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Gennady Golovkin isn't a household name, but the middleweight's drive and skills could make him one

Kevin Iole
Yahoo Sports

The middleweight division might add a pair of superstars in September. The stage is set for the sport's most famous 160-pounder, Julio Cesar Chavez Jr., to ascend the throne on Sept. 15, when he meets Sergio Martinez in a high-stakes bout in the shadow of the famed Las Vegas Strip.

But on Saturday, in a much less glamorous setting, a young man who was born in the former Soviet Union will get his first legitimate chance to bid for stardom.

Gennady Golovkin, a 2004 Olympic silver medalist, has long been one of boxing's best kept secrets. He's 23-0 with 20 knockouts and has ended 15 of his bouts within four rounds.

He's aggressive, powerful, skilled and has the natural charisma that a star requires.

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WBA champion Gennady Golovkin celebrates his victory against Lajuan Simon in 2011 (AP)

All he's needed has been an opportunity. And on Saturday, at the Turning Stone Casino in Verona, N.Y., he'll get that chance when he meets Pole Grzegorz Proksa in the main event of an HBO-televised doubleheader.

Golovkin craves stardom. He could have made more money had he chosen to fight in Europe, but he knew that if he truly wanted to become a hit, he had to come to the U.S.

"It's a dream for me to fight in Vegas and New York," he said. "You think about boxing and you think of Las Vegas and New York. I want my name up there with all those greats who fought there."

Golovkin, though, isn't waiting for anybody to hand him anything. He's moved to the U.S. and trained with the highly regarded Abel Sanchez in Big Bear, Calif. He's learned to speak English in interviews and has been virtually everywhere in the weeks leading up to Saturday's bout.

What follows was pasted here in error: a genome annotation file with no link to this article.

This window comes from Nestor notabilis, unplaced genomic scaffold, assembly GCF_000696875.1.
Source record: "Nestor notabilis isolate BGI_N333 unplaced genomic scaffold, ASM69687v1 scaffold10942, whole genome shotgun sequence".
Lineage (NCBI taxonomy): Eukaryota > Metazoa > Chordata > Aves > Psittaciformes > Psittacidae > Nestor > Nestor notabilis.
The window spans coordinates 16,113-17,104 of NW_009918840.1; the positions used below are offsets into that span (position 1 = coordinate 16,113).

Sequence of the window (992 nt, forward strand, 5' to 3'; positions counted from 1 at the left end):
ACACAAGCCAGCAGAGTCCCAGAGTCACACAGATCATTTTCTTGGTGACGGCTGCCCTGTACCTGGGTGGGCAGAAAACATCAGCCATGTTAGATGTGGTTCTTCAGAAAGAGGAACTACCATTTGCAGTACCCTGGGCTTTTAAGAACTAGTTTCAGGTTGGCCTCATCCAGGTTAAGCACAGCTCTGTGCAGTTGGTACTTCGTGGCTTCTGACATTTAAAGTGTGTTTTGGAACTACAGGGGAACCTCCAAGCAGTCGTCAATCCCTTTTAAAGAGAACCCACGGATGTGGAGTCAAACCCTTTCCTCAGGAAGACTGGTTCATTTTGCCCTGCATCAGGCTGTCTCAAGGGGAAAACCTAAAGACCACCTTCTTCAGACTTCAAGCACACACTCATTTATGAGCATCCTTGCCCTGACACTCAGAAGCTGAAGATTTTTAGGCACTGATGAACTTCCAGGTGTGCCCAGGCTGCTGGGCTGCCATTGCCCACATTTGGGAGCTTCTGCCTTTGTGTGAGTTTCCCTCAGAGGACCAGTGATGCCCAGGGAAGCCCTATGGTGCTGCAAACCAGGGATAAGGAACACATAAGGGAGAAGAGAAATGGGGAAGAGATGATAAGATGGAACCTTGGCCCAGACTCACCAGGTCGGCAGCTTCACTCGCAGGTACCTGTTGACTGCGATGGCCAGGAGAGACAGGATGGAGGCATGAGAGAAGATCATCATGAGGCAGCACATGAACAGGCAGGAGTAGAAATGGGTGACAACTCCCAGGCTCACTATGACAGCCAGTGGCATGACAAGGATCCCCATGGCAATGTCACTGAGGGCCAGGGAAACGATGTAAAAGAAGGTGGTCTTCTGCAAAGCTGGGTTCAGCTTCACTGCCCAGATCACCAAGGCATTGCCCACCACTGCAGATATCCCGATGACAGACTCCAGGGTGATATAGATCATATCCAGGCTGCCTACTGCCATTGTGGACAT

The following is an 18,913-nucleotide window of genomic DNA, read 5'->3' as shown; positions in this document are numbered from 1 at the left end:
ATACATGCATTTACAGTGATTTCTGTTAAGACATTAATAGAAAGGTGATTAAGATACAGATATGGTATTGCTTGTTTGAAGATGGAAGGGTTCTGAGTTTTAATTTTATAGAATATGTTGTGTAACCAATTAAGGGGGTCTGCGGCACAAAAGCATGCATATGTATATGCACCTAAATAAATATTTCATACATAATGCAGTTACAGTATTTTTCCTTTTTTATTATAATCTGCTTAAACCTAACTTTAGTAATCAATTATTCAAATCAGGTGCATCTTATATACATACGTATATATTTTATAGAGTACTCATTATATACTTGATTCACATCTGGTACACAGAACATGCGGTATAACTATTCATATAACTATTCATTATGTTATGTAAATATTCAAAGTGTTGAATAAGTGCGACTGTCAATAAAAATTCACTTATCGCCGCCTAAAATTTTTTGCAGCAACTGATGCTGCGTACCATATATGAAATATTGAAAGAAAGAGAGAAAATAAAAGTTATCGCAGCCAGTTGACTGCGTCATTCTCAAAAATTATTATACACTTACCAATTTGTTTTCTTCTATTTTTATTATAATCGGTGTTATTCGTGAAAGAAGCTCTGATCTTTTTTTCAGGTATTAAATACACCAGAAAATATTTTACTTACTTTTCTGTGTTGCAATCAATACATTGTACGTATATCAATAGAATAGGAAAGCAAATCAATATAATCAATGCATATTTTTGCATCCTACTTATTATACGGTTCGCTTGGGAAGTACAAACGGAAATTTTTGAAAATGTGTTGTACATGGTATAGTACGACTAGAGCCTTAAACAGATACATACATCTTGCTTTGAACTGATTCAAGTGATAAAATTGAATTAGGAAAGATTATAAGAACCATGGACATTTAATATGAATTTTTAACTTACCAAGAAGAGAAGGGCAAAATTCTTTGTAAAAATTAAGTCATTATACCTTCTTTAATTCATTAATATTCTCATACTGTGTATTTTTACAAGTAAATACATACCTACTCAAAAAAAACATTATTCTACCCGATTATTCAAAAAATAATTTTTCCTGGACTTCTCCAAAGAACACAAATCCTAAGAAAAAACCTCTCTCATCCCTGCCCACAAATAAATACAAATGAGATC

There hasn't been a reporter he hasn't chatted up or a radio interview he's bypassed. Promotion is a very important, but often very overlooked part of the game. Fans can't, and won't, buy tickets to see someone fight they've never heard of or know little about.

Golovkin set out to change that.

"He's really a guy we believe is the total package and could do a lot of big things," said Tom Loeffler, the managing director of K2 Promotions. "And Gennady is a bright guy who understands the business inside and outside [the ring]."

In the ring, he's an action-packed fighter with a good hook to the body and a fearless style. He fought more than 350 amateur fights and, though amateur records are notoriously unreliable, admits after some prodding that he won nearly all of them.

[Also: Humanitarian Richard Steele doesn’t regret infamous Chavez-Taylor decision]

As a pro, he hasn't faced much well-known opposition, but he's rarely been challenged. Sanchez said those who don't know Golovkin are in for a treat.

Sanchez isn't normally known for hyperbole, but he raves about Golovkin. He repeatedly refers to him as the best middleweight in the world and believes it won't be long before he's perceived to be one of the elite boxers in any weight class.

Sanchez has trained Hall of Famer Terry Norris, as well as other high-quality fighters such as ex-champions Miguel Angel Gonzalez and Paul Vaden. None, he insists, could match Golovkin.

"I've had the pleasure of working with a lot of great fighters, but this one is by far the best one that I've ever worked with at any period of time in their careers," Sanchez said. "The 350 amateur fights [he's had] and all the international experience has made him such a serene fighter, such a composed fighter. The one thing that he does have is he possesses lethal power in each hand, so to me, he's probably the best I've ever worked with."

Golovkin is a bright, engaging sort who already understands that it's production, not talk, that sells. He said he respects Proksa and proceeded to reel off the requisite superlatives when talking about him.

But Golovkin knows that all eyes are going to be on him on Saturday. If he wins impressively, his dream of becoming a fixture on the American boxing scene won't be so far out of reach.

He was nine when the former Soviet Union collapsed. His family endured extreme poverty and long hardships.

Despite the tribulations, though, he had boxing to look forward to as a diversion from the hard times.

And now, with one more good performance, boxing may turn out to be his ticket to stardom.

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